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Rio

April 17, 2011
Rio

After three Ice Age movies, Carlos Saldanha takes Blue Sky Studioes back to his Brazilian home with Rio. Of course, Rio de Janeiro is one of those cities with a distinctive, larger-than-life cultural cachet, like Paris or New Orleans. Unfortunately, the movie doesn’t quite live up to its namesake.

Blu (Jesse Eisenberg) is a blue macaw who has lived with Linda (Leslie Mann) in Moose Lake, Minnesota basically since birth. As a result, he hasn’t quite picked up the whole flying thing. Still, Blu and Linda are very close, and have carved out a cozy little life together in and above her book store.

That is, until a Brazilian ornithologist, Túlio (Rodrigo Santoro), shows up and reveals that there are only two remaining blue macaws in the world, and Blu is one of them. The other one is Jewel (Anne Hathaway), a spirited specimen being held at Túlio’s ornithological institute in Rio. And so Blu and Linda escape a harsh Minnesota winter to head for the Southern hemisphere, arriving just in time for Carnaval, which is probably the only thing about Rio de Janeiro more famous than Christ the Redeemer.

Blu and Jewel don’t exactly hit it off, but still they’re left overnight at the institute, which is when they’re bird-napped by a group of wildlife smugglers with the assistance of the carnivorous, cantankerous cockatoo, Nigel (Jemaine Clement). They manage to make a break for it, leaving them chained together alone in the Brazilian jungle.

Thus begins their adventure, trying to get the chain removed so they can each get back to their respective homes. Along the way, they enlist the assistance of an old soft-hearted toucan (George Lopez), a couple of hip birds (Jamie Foxx and will.i.am), and a copiously drooling bulldog (Tracey Morgan). But Nigel is on their tails, having enlisted the tracking skills of a troupe of thieving monkeys.

The film is bright and colorful, though it’d probably be more so in 2D. And I’d be lying if I said it didn’t have its moments. Saldanha is always best the more he has going on at once; there’s a hang-gliding scene, a dance party, and of course the Carnaval parade itself to provide spectacle, but it seems to work more by giving plenty of shiny things to draw attention away from the basically weak plot.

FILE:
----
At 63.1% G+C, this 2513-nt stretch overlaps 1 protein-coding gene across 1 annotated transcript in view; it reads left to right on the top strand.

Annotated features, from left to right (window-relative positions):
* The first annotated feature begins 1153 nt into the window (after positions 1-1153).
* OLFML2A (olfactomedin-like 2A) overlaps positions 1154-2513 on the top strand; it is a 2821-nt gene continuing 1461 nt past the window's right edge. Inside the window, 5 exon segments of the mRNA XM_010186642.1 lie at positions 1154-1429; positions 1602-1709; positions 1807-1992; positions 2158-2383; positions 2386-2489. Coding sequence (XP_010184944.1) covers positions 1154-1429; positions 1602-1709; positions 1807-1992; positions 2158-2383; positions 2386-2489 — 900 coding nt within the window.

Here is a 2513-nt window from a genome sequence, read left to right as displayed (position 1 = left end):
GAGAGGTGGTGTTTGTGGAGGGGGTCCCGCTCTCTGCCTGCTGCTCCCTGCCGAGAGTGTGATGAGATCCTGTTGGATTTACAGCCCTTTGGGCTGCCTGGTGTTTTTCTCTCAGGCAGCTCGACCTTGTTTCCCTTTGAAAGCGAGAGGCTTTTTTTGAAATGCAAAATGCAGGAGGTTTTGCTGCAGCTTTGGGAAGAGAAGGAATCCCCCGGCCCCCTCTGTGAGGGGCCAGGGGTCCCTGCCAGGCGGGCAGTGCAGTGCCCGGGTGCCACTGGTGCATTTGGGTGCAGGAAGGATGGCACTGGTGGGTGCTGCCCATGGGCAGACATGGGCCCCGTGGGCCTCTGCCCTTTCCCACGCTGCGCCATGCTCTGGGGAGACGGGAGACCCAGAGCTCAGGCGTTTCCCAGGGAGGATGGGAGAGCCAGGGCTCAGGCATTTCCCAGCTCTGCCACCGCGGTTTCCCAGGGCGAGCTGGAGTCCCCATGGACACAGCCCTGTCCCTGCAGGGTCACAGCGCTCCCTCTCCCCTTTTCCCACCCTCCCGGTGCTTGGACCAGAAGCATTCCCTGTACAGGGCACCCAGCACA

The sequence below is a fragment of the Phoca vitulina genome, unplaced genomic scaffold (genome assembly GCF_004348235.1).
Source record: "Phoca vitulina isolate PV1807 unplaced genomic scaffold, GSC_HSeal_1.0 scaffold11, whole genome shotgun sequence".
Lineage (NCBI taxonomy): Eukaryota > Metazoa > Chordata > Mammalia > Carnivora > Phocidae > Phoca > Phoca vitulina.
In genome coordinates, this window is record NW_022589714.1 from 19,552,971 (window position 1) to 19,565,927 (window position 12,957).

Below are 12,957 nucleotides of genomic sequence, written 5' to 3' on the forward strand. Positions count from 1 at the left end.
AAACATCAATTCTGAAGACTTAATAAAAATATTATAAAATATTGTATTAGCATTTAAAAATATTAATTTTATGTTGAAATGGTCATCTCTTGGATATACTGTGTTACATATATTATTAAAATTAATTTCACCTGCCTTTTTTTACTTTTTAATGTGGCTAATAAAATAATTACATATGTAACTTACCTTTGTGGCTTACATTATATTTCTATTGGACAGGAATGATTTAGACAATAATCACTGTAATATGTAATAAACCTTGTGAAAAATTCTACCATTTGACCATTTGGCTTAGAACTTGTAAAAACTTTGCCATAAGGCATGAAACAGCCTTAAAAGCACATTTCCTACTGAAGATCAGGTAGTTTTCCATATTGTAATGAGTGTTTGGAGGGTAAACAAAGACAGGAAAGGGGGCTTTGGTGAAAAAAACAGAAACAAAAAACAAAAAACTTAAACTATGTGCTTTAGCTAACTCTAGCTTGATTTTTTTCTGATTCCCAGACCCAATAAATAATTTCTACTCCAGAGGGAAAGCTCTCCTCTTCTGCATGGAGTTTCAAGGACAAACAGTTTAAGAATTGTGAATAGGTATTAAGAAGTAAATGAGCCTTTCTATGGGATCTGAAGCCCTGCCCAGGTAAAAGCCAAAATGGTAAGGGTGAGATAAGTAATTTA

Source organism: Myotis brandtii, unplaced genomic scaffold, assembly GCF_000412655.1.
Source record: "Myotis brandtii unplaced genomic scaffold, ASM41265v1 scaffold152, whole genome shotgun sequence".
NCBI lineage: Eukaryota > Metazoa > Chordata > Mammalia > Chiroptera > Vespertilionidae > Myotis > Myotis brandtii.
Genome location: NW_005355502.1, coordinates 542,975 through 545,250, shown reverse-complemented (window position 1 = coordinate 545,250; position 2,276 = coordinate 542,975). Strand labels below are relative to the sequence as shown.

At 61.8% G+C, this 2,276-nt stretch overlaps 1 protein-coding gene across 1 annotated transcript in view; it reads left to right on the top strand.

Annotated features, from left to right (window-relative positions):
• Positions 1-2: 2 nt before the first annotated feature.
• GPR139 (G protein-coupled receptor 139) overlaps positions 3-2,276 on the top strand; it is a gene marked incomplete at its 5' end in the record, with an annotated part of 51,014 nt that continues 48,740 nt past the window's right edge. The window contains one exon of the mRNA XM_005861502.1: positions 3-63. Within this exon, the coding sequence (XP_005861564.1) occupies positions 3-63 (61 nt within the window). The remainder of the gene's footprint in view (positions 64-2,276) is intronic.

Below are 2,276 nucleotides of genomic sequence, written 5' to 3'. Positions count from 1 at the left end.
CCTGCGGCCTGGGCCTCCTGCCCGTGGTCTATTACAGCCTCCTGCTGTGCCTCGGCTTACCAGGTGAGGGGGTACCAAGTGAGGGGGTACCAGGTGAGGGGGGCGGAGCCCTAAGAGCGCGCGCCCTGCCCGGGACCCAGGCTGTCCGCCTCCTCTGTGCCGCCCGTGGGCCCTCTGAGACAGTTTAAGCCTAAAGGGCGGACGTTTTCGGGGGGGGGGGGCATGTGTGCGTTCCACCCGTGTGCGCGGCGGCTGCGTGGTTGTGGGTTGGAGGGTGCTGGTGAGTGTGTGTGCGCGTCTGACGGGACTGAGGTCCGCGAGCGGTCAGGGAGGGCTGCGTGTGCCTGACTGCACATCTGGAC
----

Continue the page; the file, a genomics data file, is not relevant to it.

And this might well be enough for a young enough audience to be entertained, but Blue Sky just doesn’t seem to have Pixar’s knack for including something for older audiences. Even a few oblique references would go a long way. For instance, a passing mention of the surname “Gunderson” does indicate that Blu is Norwegian, but bringing up “beautiful plumage” or that he’s “just resting” would have helped.

This being Rio, of course there’s a fair amount of music and dancing; again it’s good, but never really great. Clement’s number is very much in the spirit of his work with Flight of the Conchords, while Foxx and will.i.am sound pretty much like you’d expect their collaboration to go. But it seemed really laid-back overall for Rio.

Still, even if it’s never really great, at least Rio isn’t ever actively stupid like Gnomeo & Juliet. And it was nice to see that Linda never had to lose her thick glasses, even as she and Túlio start to hit it off. And it does do a good job of portraying the effects, both social and complexionwise, when a Minnesotan moves to the tropics. It’s a nice one to take a little kid to, but doesn’t really stand up on its own merits the way the best of Pixar and DreamWorks Animation do.

Worth It: no.
Bechdel Test: fail.

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